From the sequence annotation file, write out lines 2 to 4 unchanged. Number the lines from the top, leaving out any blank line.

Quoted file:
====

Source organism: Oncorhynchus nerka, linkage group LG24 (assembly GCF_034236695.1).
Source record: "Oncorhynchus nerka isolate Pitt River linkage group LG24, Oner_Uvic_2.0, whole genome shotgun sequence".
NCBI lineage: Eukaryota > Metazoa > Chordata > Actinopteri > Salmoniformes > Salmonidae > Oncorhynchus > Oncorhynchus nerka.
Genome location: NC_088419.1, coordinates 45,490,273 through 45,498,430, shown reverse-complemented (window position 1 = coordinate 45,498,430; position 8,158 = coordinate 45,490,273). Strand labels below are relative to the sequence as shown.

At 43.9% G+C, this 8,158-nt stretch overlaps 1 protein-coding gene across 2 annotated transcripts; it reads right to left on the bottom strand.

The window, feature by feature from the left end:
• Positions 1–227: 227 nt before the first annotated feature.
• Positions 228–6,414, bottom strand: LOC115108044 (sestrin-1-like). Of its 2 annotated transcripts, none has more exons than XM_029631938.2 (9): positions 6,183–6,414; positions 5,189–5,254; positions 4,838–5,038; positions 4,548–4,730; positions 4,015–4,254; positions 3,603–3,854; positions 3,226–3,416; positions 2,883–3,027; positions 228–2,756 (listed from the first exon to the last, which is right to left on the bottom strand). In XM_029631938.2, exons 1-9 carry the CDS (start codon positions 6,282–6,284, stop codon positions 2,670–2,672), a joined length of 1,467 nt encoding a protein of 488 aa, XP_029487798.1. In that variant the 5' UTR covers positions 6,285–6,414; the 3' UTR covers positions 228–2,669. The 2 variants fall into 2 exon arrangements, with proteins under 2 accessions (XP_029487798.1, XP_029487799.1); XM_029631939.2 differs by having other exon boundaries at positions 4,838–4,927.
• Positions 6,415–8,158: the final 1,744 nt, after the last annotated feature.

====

Source record: "Oncorhynchus nerka isolate Pitt River linkage group LG24, Oner_Uvic_2.0, whole genome shotgun sequence".
NCBI lineage: Eukaryota > Metazoa > Chordata > Actinopteri > Salmoniformes > Salmonidae > Oncorhynchus > Oncorhynchus nerka.
Genome location: NC_088419.1, coordinates 45,490,273 through 45,498,430, shown reverse-complemented (window position 1 = coordinate 45,498,430; position 8,158 = coordinate 45,490,273). Strand labels below are relative to the sequence as shown.